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sallypickup22@gma
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23-09-2016, 05:26 PM

Limping Bernese!

Hi everyone!

I have a 1 year old Bernese Mountain Dog who has recently started limping on his front leg. Just on his right side. I have moved his leg around, pulled at it, put a little pressure in different places etc to see if he whimpers, pulls away or shows any signs of pain... Nothing! But he's still limping! It seems to be worse when he's been lay down for 5 minutes plus on his right side. He's seen the vet several times but each time we've been told a different thing. Obviously the next step will to be to xray his leg. Just wondering if anyone else with a large breed dog has noticed something similar?

Thank you!
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Lynn
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23-09-2016, 08:53 PM
I also have a Bernese my 2nd. All large breed dogs while growing can have limping issues, this could be pano (growing pains) with restricted exercise and watching what he/she eats may be all it needs to right it. By trying this first you should see after a while some improvement.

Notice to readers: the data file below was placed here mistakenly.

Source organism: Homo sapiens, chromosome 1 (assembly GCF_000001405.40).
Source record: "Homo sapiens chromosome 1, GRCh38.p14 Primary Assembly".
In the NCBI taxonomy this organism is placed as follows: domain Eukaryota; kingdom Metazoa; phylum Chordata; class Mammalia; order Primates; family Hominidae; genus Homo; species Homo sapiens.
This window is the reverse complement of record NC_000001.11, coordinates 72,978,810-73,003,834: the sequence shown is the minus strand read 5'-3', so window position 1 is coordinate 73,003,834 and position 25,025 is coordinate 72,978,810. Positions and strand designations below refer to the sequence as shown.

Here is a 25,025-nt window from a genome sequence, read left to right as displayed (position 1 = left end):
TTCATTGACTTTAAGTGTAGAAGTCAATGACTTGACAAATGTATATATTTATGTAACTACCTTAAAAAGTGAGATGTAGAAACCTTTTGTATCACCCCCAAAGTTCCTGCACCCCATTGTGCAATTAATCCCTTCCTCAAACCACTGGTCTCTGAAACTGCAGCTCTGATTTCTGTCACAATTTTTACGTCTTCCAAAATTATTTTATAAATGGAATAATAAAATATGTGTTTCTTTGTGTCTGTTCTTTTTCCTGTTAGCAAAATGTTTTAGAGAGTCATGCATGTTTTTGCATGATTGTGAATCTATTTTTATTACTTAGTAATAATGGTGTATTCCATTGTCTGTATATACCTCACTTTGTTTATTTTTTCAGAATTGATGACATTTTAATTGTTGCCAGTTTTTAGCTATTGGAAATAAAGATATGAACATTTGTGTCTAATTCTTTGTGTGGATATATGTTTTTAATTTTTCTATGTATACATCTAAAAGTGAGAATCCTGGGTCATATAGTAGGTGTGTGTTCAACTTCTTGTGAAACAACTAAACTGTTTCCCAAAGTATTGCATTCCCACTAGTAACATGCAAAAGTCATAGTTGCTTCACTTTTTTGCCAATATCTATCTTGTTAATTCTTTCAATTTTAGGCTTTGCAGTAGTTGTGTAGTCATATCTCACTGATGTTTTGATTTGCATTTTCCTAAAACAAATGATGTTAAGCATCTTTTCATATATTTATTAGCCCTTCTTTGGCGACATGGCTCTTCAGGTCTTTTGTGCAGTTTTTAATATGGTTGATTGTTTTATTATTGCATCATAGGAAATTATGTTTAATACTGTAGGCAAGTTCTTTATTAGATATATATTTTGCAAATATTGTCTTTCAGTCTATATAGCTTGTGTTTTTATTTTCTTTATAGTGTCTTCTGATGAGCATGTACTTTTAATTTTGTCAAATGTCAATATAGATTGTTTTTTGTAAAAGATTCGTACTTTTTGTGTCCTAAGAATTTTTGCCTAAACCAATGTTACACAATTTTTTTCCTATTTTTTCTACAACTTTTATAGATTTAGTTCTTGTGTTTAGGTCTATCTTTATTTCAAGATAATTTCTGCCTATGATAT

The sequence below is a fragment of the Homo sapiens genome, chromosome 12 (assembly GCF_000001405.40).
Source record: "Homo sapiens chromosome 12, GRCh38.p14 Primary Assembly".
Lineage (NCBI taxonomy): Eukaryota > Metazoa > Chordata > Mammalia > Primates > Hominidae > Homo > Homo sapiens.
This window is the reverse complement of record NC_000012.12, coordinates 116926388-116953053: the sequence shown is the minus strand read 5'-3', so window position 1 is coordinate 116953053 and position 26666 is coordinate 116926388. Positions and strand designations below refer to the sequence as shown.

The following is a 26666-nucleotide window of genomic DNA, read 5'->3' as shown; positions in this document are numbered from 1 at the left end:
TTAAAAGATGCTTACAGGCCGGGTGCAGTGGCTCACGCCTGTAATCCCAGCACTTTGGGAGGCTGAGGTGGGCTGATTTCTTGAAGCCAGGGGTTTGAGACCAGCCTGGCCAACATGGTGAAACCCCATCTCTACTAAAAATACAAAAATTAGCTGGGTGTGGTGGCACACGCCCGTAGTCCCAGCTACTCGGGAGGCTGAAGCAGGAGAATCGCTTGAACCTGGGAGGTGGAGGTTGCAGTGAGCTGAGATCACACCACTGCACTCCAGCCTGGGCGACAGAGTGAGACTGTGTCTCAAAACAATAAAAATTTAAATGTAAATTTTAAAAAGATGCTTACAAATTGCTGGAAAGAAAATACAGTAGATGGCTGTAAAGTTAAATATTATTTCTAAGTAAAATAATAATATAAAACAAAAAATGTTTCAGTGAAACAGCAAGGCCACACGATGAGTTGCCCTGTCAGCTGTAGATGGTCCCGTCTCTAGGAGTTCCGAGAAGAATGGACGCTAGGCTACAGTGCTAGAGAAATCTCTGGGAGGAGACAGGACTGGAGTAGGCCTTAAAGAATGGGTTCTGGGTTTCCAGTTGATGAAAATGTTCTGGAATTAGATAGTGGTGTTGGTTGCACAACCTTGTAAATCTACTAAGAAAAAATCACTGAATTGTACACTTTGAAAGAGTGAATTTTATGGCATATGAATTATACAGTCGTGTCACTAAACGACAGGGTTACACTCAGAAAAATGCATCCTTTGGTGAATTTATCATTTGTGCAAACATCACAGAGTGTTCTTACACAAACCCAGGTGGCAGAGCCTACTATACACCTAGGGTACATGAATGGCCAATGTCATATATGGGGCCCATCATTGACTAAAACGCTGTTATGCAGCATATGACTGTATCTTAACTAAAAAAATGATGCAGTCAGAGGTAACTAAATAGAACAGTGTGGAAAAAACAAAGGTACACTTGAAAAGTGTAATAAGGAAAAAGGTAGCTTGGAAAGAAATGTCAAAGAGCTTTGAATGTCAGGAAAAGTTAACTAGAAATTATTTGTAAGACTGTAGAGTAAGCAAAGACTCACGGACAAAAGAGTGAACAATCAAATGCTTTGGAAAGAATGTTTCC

Tawneywolf is going through this at the moment with one of her youngsters. A Utonagan.

If it keeps persisting and does not improve with restricted exercise then having the leg x-rayed would be a good move. You do need to give the first suggestion a little while though.

How often do you walk the dog daily and for how long ?
What are you feeding and how much ?
How much does your dog weigh ?

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tawneywolf
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23-09-2016, 10:06 PM